University of Tasmania

Negotiating the complexity of critical literacy in an Indonesian EFL Teacher Education Program

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posted on 2024-06-17, 05:10 authored by Nita NoviantiNita Novianti

Tension frequently emerges between critical literacy in theory and practice, including between researchers who are usually experts in theory and teachers who have first-hand experience in practicing it. This tension necessitates negotiation of their respective beliefs about critical literacy and the local contexts and realities where it is practiced. Yet within the under-researched area of critical literacy in EFL teacher education programs, how these negotiations are done is frequently glossed over. Drawing upon the concept of local negotiations (e.g., Comber & Simpson, 2001; Vasquez, 2004; Vasquez et al., 2013), this action research study sought to explore how critical literacy is negotiated in the local contexts of an EFL teacher education program in an Indonesian education university. A synthesis of the major frameworks commonly used to help translate critical literacy into classroom practices combined with a proposed conceptualisation of local negotiations was used as a conceptual and pedagogical framework and a tool of data analysis.
This study involved two teacher educators and their 35 pre-service English teachers in one of the largest education universities in Indonesia. The pre-service teachers were taking a course unit on Teaching English to Young Learners (TEYL). Consequently, the action research study contributed to two areas under-explored within the literature of critical literacy in Indonesian EFL education, namely teacher education program and English for young learners. It primarily focused on the negotiation of critical literacy integration into the course unit of TEYL in the teacher education program, particularly in resolving the tension between the researcher and teacher educators as well as their local contexts and realities. The data for this research primarily included interviews and group discussion with teacher educators; course documents; pre-service teachers’ assignments on rewriting fairy tales, unit plans for English young learners, and reflective writing; and researcher’s journal.
Multiple local context and realities were identified to influence the negotiation of critical literacy into the course unit in the teacher education program. The local contexts and realities that afforded opportunities for critical literacy integration included: 1) the teacher educators’ advocacy for the story-based approach to teaching English to young learners, 2) the absence of an official curriculum for primary education, and 3) the teachers’ initial knowledge and experience of critical literacy. On the other hand, our respective beliefs about critical literacy and how it should be integrated into the classrooms of young English learners created tension that prompted further negotiations on the appropriate pedagogical framework and model for critical literacy in EFL classrooms. The negotiated framework and model subsequently informed the spaces negotiated for critical literacy in the course unit.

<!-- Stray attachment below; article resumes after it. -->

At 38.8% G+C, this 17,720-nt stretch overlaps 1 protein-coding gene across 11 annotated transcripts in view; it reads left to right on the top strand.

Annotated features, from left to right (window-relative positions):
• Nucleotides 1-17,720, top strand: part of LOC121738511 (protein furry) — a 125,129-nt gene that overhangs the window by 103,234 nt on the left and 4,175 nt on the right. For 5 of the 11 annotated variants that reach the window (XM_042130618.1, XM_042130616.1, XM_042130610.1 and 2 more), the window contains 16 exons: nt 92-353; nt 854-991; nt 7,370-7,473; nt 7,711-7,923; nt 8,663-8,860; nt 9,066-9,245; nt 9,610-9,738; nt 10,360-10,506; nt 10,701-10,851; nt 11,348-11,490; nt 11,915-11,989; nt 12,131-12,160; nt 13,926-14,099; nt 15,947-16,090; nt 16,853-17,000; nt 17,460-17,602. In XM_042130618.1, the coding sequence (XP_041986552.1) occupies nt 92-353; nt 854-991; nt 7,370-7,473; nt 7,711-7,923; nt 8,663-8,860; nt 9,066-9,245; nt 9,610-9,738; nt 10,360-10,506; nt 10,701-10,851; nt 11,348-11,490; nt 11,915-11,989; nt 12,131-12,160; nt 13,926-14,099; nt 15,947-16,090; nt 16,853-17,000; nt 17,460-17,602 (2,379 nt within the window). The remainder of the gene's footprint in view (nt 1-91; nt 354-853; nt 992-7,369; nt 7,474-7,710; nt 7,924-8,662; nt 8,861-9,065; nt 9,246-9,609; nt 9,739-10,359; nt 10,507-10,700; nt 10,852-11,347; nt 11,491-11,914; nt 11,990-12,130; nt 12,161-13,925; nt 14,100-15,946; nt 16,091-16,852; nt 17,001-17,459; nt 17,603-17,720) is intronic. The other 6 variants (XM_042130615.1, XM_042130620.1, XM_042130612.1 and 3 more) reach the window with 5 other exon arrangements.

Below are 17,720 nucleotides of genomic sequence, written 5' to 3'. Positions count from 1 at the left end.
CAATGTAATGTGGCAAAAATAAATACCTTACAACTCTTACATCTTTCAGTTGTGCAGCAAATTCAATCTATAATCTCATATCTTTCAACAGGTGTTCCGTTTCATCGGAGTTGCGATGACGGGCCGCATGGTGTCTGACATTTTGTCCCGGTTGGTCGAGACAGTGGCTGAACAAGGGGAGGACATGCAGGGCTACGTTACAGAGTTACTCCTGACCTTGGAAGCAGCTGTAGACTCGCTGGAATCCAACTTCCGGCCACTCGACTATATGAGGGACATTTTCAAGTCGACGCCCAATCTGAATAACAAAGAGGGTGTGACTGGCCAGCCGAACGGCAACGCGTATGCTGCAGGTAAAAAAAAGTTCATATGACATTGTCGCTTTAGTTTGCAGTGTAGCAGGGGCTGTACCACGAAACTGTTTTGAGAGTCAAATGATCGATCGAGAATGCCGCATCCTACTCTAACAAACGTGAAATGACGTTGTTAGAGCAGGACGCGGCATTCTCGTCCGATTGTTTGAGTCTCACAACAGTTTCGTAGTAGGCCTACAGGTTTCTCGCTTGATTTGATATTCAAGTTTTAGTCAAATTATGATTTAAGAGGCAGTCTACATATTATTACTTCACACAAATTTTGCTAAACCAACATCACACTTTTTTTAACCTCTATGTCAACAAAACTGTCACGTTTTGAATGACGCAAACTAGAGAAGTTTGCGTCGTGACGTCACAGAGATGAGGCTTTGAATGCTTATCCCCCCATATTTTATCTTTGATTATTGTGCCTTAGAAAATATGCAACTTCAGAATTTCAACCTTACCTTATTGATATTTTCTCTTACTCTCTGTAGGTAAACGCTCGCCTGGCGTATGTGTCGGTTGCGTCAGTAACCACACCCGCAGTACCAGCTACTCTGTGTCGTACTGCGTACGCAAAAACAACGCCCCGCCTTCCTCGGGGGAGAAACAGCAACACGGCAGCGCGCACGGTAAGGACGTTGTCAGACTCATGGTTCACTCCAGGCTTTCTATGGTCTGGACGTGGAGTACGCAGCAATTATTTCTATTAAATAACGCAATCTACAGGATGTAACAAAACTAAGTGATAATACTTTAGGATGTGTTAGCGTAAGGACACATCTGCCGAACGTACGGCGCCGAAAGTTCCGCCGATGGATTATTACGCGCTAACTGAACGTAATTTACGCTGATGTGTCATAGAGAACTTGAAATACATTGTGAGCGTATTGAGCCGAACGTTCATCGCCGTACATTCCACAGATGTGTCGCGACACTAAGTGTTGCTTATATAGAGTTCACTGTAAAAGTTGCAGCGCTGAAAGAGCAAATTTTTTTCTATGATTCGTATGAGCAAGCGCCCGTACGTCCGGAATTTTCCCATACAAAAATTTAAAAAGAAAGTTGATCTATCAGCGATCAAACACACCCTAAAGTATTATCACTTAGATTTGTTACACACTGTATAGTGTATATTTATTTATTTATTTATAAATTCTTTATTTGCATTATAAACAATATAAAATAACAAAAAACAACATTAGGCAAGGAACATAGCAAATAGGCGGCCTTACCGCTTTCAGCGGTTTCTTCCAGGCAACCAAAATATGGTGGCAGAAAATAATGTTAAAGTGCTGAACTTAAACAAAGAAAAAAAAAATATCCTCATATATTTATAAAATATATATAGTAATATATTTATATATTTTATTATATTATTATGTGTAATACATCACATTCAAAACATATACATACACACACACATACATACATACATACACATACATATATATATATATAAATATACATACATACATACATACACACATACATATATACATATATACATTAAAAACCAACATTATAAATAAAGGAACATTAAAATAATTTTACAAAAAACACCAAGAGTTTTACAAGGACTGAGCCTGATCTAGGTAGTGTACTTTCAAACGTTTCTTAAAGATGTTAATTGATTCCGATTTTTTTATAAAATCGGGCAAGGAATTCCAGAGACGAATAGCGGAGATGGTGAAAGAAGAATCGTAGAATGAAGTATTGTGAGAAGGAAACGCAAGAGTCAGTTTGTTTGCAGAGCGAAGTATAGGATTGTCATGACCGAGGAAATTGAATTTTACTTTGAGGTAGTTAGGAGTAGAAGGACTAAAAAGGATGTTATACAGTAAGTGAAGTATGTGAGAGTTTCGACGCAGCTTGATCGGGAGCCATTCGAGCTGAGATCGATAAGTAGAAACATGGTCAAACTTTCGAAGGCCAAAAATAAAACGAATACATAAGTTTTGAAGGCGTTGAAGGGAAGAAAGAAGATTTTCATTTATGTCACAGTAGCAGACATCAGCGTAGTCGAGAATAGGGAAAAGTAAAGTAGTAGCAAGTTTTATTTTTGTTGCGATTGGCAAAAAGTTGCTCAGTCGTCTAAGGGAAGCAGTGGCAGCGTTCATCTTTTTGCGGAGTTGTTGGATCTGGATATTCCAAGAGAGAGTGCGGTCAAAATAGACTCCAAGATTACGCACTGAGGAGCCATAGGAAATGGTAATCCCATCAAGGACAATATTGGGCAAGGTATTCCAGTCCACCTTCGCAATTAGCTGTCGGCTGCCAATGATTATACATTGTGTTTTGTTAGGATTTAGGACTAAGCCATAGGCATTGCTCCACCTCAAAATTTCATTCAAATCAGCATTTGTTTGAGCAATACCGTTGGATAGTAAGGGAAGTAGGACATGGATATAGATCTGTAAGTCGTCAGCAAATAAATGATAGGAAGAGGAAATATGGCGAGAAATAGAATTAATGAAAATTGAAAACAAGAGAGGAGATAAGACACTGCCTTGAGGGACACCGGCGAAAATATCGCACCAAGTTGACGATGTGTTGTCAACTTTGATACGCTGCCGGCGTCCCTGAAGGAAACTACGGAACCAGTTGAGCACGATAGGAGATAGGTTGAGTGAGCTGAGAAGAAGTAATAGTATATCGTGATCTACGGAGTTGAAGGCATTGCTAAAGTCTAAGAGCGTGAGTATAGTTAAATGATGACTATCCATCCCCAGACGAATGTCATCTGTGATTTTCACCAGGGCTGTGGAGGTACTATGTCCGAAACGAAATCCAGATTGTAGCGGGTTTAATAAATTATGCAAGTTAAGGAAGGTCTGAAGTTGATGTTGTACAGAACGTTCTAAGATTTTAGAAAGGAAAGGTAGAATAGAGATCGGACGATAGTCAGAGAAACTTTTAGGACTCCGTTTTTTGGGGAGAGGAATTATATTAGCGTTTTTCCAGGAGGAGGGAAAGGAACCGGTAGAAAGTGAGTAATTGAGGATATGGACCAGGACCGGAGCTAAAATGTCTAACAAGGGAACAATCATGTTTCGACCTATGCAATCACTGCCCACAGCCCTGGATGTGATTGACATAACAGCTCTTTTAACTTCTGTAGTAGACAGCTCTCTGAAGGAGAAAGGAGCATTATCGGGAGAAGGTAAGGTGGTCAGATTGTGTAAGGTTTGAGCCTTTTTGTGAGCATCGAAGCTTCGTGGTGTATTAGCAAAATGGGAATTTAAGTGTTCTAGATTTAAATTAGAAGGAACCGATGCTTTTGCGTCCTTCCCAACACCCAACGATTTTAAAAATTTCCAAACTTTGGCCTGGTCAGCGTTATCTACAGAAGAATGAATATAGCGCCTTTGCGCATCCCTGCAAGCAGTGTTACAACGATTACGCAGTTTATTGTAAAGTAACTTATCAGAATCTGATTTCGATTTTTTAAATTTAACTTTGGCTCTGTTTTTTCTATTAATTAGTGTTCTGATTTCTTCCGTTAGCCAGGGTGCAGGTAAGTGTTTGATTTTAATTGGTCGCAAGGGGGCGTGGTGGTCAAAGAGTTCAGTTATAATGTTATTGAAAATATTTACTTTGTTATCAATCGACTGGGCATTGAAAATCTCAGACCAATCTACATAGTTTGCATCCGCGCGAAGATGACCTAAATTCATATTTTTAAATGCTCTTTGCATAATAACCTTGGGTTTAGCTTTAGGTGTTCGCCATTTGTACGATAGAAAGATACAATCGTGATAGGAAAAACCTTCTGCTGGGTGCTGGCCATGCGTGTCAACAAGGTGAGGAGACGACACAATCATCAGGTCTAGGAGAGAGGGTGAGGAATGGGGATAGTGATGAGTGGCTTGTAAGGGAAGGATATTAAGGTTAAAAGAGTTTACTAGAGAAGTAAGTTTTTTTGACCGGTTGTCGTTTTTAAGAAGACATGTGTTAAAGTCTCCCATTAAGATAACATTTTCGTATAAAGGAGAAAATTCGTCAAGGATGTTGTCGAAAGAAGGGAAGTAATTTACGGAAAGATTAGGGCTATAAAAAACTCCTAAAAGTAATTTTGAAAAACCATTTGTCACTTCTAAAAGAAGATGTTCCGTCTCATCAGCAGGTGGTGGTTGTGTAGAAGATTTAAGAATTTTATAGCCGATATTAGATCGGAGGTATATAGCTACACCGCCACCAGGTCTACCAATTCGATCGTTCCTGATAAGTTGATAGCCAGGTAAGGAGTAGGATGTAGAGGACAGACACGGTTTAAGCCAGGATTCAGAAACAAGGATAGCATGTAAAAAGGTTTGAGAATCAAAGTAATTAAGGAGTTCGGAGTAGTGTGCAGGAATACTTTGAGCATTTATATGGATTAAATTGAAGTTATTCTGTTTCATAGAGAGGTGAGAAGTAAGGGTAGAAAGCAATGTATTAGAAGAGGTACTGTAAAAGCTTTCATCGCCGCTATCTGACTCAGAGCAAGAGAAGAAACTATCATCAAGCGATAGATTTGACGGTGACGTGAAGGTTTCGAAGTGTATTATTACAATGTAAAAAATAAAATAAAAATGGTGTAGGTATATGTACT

To find whether the spaces negotiated for critical literacy in the course unit helped develop the pre-service teachers’ knowledge base and understanding of critical literacy, I analysed their re-written fairy tale and reflective writings. The results indicated that the spaces were able to help the pre-service teachers develop some understanding of what critical literacy is and its pedagogy. The pre-service teachers subsequently negotiated spaces for critical literacy in their unit plans, comprising of teacher talks, probing questions, dialogues, and creative writing activities. Analysis of their unit plans showed that these spaces were at the initial level, with a large focus on applying the principle of text analysis and critique, reflecting their budding conceptualisation of critical literacy. The overall results of the study underscore the key role of negotiation in resolving tension between critical literacy in theory and practice, more specifically between what is expected by critical literacy researchers and how EFL teachers believe it should be integrated into their local contexts and realities. Negotiation allows EFL teachers to have their voice heard in finding ways to meaningfully integrate critical literacy into their own classroom teaching and learning.



  • PhD Thesis


xiii, 475 pages


School of Education


University of Tasmania

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